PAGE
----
Todd Dawson’s field equipment always includes ropes and ascenders, which he and his team use to climb hundreds of feet into the canopies of the world’s largest trees, California’s redwoods.
It’s laborious work, but he’ll soon be getting a little help. From drones.
This promotional video by Parrot describes how the company is working with UC Berkeley ecologist Todd Dawson to learn how drones and multispectral cameras can help monitor the health of giant sequoias.
Dawson, a professor of integrative biology and environmental science, policy and management at UC Berkeley has teamed up with Parrot to test the company’s drone-based research tools as a way to monitor the Sierra Nevada’s giant sequoias more intensively, helping him find out how they utilize water and sunlight and predict how they will deal with a warmer Earth and changes in water supply.
The need is urgent, Dawson said. Since 2010, more than 102 million trees, mostly pines and firs, have died in California because of drought, 62 million in 2016 alone. Why are pines and firs succumbing, but the thousand-year-old sequoias surviving, and will that continue into the future?
In August, he and Gregory Crutsinger, a plant ecologist and head of scientific programs at Parrot, performed the first test of a drone, a quadcopter, equipped with a state-of-the-art multispectral camera that takes photos in red, green and two infrared bands. Called the Sequoia, the camera works like more expensive satellite and airborne sensors, measuring the sunlight reflected by vegetation in order to assess physiological activity or plant health.
“Before, a team of five to seven people would climb and spend a week or more in one tree mapping it all around,” Dawson said. “With a drone, we could do that with a two-minute flight. We can map the leaf area by circling the tree, then do some camera work inside the canopy, and we have the whole tree in a day.”
A camera-equipped drone can scan the same tree multiple times a day to produce digital maps of the leaves and branches (inset) as they change their respiration and photosynthesis throughout the day.
After the data and photos were stitched together by a software program called Pix4D, Dawson and Crutsinger ended up with a three-dimensional representation of the foliage that his team had never seen before – information that will be used to determine how much carbon the tree takes up each day and how much water it uses, the basis for assessing what might happen with higher carbon dioxide levels in the atmosphere and less water on and in the ground.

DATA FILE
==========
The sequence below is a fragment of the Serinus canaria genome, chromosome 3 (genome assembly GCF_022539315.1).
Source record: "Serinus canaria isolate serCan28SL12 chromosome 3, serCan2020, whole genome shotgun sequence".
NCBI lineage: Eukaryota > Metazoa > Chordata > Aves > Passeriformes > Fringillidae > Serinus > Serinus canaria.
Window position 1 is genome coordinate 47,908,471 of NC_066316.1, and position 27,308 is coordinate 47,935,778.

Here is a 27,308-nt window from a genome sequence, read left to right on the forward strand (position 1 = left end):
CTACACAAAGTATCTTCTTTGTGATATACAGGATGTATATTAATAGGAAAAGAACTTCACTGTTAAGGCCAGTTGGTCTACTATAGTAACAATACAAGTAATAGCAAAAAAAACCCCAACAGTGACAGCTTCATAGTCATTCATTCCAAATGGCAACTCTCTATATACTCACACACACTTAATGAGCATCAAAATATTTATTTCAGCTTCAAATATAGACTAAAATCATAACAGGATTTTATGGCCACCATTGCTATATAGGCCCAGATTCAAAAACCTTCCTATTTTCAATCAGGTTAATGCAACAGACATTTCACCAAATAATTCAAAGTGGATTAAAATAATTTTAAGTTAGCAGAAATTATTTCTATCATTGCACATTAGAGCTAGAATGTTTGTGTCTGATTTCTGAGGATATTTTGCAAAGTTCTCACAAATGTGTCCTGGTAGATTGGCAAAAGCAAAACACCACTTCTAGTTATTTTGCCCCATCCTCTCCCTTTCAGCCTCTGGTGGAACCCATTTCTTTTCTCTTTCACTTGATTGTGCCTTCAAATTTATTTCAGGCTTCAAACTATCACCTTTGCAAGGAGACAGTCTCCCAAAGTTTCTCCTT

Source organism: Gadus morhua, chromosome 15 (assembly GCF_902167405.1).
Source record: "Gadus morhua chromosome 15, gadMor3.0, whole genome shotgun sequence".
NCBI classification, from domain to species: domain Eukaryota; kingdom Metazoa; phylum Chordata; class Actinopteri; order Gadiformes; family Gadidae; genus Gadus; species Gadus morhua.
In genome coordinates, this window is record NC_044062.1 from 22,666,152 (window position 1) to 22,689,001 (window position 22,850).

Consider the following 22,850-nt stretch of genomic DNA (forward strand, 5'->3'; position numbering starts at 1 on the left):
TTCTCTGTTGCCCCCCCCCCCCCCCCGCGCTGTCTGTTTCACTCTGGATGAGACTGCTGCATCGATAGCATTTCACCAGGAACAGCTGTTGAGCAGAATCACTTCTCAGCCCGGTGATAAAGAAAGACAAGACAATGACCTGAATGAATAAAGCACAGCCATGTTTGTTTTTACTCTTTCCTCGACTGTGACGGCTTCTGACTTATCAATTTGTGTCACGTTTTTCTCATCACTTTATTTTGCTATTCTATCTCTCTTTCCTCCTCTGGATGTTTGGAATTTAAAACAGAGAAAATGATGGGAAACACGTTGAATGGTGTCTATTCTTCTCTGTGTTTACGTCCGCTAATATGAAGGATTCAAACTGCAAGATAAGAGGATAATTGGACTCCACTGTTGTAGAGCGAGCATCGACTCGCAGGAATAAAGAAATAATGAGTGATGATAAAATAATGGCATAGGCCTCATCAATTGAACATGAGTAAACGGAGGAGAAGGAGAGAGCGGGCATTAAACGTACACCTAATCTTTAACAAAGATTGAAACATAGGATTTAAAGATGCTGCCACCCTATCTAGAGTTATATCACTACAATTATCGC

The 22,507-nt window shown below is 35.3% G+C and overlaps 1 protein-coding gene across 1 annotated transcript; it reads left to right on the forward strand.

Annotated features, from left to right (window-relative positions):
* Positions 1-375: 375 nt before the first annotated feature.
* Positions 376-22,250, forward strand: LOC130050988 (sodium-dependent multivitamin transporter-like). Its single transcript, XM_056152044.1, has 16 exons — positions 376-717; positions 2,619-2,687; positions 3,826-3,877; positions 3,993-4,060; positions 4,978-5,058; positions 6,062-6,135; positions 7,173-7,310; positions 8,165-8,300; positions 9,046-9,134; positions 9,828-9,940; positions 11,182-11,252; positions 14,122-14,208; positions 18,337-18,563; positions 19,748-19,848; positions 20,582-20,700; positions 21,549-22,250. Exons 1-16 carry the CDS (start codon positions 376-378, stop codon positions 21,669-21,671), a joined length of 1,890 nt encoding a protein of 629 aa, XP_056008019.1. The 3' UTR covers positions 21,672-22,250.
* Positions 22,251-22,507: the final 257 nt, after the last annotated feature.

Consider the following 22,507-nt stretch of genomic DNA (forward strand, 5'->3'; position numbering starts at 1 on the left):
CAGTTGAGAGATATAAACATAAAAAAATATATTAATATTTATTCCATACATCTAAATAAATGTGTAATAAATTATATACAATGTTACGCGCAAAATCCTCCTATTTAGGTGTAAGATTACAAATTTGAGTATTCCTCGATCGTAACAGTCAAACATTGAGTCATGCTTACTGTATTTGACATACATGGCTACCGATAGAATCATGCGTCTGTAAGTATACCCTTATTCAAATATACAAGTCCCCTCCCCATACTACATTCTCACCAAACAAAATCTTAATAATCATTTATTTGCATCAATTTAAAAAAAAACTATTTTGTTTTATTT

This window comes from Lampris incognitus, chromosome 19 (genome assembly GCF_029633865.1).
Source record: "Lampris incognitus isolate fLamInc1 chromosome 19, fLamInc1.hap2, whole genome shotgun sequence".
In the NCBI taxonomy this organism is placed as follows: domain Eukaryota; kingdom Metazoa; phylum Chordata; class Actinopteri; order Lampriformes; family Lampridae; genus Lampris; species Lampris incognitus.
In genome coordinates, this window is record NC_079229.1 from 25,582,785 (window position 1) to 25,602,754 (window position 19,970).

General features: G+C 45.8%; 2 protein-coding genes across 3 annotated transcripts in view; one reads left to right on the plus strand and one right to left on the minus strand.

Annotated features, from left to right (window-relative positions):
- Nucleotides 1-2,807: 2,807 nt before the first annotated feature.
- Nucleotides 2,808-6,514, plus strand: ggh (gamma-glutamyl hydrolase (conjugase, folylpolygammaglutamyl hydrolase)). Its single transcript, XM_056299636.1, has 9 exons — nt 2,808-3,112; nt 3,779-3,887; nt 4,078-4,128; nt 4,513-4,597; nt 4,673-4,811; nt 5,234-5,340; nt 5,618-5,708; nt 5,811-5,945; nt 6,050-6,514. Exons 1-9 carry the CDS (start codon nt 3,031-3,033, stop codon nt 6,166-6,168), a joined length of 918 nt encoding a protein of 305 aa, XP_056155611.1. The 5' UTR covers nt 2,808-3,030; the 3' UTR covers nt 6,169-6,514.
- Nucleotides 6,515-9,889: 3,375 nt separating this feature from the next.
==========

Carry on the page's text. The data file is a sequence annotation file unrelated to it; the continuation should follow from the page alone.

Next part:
“With repeat flights you can watch a forest grow without ever actually measuring any trees in the forest,” Dawson said. “I think drone technology holds a lot of promise to do some very innovative science over time and in three-dimensional space with a relatively cheap tool. It is really pretty amazing.”
Monitoring the health of the state’s iconic sequoias is just one instance of how drones, combined with state-of-the-art sensors, can benefit science, Crutsinger said.
A digital scan of the crown of a giant sequoia.
“Drone technology is getting much cheaper, but stitching and photogrammetry are innovating at the same time,” he said, referring to the science of making measurements from photos. “That is the backbone of the whole new commercial drone industry: not just the ability to capture the data, but also to process very high-resolution photos into millions of points that generate a three-dimensional model. This is going to help science but also environmental monitoring, agriculture and even construction sites.”
Crutsinger, a former Miller postdoctoral fellow at UC Berkeley, is asking other scientists to propose research collaborations with Parrot in exchange for free drones, cameras and analysis software. These Climate Innovation Grants are open to any student or researcher around the world.
Monitoring a changing environment
Dawson is now assessing how best to use the initial data and the drone and camera to answer questions in plant ecology. For the giant sequoias (Sequoiadendron giganteum), which he studies in the University of California’s 320-acre Whitaker Forest just outside Sequoia-Kings Canyon National Park, he anticipates learning a lot more about their physiology than can be achieved by roping onto the canopy. Knowing the leaf area alone is a key advance, since he and his team have been able to model only the trees’ branches and twigs, from which they estimate leaf surface.